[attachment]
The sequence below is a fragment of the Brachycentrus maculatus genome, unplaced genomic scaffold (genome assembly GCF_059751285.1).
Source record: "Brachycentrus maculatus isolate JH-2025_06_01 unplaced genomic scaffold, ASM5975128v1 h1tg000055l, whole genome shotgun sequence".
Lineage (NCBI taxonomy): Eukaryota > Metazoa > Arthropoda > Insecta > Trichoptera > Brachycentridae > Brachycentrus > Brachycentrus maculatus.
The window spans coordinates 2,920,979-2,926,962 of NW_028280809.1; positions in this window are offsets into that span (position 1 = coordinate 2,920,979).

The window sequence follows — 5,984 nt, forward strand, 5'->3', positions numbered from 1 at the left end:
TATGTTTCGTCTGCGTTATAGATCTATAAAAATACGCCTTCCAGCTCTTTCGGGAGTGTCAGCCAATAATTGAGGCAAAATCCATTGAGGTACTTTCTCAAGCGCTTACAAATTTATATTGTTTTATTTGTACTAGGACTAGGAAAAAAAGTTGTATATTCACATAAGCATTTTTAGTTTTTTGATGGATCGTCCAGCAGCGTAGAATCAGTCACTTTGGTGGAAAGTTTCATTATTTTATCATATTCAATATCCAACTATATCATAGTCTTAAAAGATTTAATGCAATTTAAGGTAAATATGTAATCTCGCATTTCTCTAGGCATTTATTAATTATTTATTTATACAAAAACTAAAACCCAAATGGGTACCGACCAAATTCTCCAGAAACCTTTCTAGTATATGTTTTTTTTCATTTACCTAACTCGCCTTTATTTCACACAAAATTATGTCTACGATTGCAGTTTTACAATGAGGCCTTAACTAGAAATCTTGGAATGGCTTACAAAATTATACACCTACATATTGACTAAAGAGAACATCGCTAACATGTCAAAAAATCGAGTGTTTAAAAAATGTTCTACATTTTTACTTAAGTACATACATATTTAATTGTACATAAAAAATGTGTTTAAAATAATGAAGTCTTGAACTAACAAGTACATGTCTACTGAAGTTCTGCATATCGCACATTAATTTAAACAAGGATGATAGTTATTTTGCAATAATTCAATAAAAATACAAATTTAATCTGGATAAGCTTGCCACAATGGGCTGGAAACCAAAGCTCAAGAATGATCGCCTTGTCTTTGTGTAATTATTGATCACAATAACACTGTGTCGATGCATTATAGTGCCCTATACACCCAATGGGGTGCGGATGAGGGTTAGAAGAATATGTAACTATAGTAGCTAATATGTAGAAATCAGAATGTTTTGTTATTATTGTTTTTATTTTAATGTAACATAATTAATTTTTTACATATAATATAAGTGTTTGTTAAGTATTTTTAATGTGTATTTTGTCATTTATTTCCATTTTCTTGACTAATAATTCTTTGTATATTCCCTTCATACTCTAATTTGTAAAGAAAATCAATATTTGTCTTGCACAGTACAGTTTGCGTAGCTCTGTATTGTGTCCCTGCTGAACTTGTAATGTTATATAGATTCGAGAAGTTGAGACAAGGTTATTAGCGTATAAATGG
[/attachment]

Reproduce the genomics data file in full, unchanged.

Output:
The sequence below is a fragment of the Brachycentrus maculatus genome, unplaced genomic scaffold (genome assembly GCF_059751285.1).
Source record: "Brachycentrus maculatus isolate JH-2025_06_01 unplaced genomic scaffold, ASM5975128v1 h1tg000055l, whole genome shotgun sequence".
Lineage (NCBI taxonomy): Eukaryota > Metazoa > Arthropoda > Insecta > Trichoptera > Brachycentridae > Brachycentrus > Brachycentrus maculatus.
The window spans coordinates 2,920,979-2,926,962 of NW_028280809.1; positions in this window are offsets into that span (position 1 = coordinate 2,920,979).

The window sequence follows — 5,984 nt, forward strand, 5'->3', positions numbered from 1 at the left end:
TATGTTTCGTCTGCGTTATAGATCTATAAAAATACGCCTTCCAGCTCTTTCGGGAGTGTCAGCCAATAATTGAGGCAAAATCCATTGAGGTACTTTCTCAAGCGCTTACAAATTTATATTGTTTTATTTGTACTAGGACTAGGAAAAAAAGTTGTATATTCACATAAGCATTTTTAGTTTTTTGATGGATCGTCCAGCAGCGTAGAATCAGTCACTTTGGTGGAAAGTTTCATTATTTTATCATATTCAATATCCAACTATATCATAGTCTTAAAAGATTTAATGCAATTTAAGGTAAATATGTAATCTCGCATTTCTCTAGGCATTTATTAATTATTTATTTATACAAAAACTAAAACCCAAATGGGTACCGACCAAATTCTCCAGAAACCTTTCTAGTATATGTTTTTTTTCATTTACCTAACTCGCCTTTATTTCACACAAAATTATGTCTACGATTGCAGTTTTACAATGAGGCCTTAACTAGAAATCTTGGAATGGCTTACAAAATTATACACCTACATATTGACTAAAGAGAACATCGCTAACATGTCAAAAAATCGAGTGTTTAAAAAATGTTCTACATTTTTACTTAAGTACATACATATTTAATTGTACATAAAAAATGTGTTTAAAATAATGAAGTCTTGAACTAACAAGTACATGTCTACTGAAGTTCTGCATATCGCACATTAATTTAAACAAGGATGATAGTTATTTTGCAATAATTCAATAAAAATACAAATTTAATCTGGATAAGCTTGCCACAATGGGCTGGAAACCAAAGCTCAAGAATGATCGCCTTGTCTTTGTGTAATTATTGATCACAATAACACTGTGTCGATGCATTATAGTGCCCTATACACCCAATGGGGTGCGGATGAGGGTTAGAAGAATATGTAACTATAGTAGCTAATATGTAGAAATCAGAATGTTTTGTTATTATTGTTTTTATTTTAATGTAACATAATTAATTTTTTACATATAATATAAGTGTTTGTTAAGTATTTTTAATGTGTATTTTGTCATTTATTTCCATTTTCTTGACTAATAATTCTTTGTATATTCCCTTCATACTCTAATTTGTAAAGAAAATCAATATTTGTCTTGCACAGTACAGTTTGCGTAGCTCTGTATTGTGTCCCTGCTGAACTTGTAATGTTATATAGATTCGAGAAGTTGAGACAAGGTTATTAGCGTATAAATGG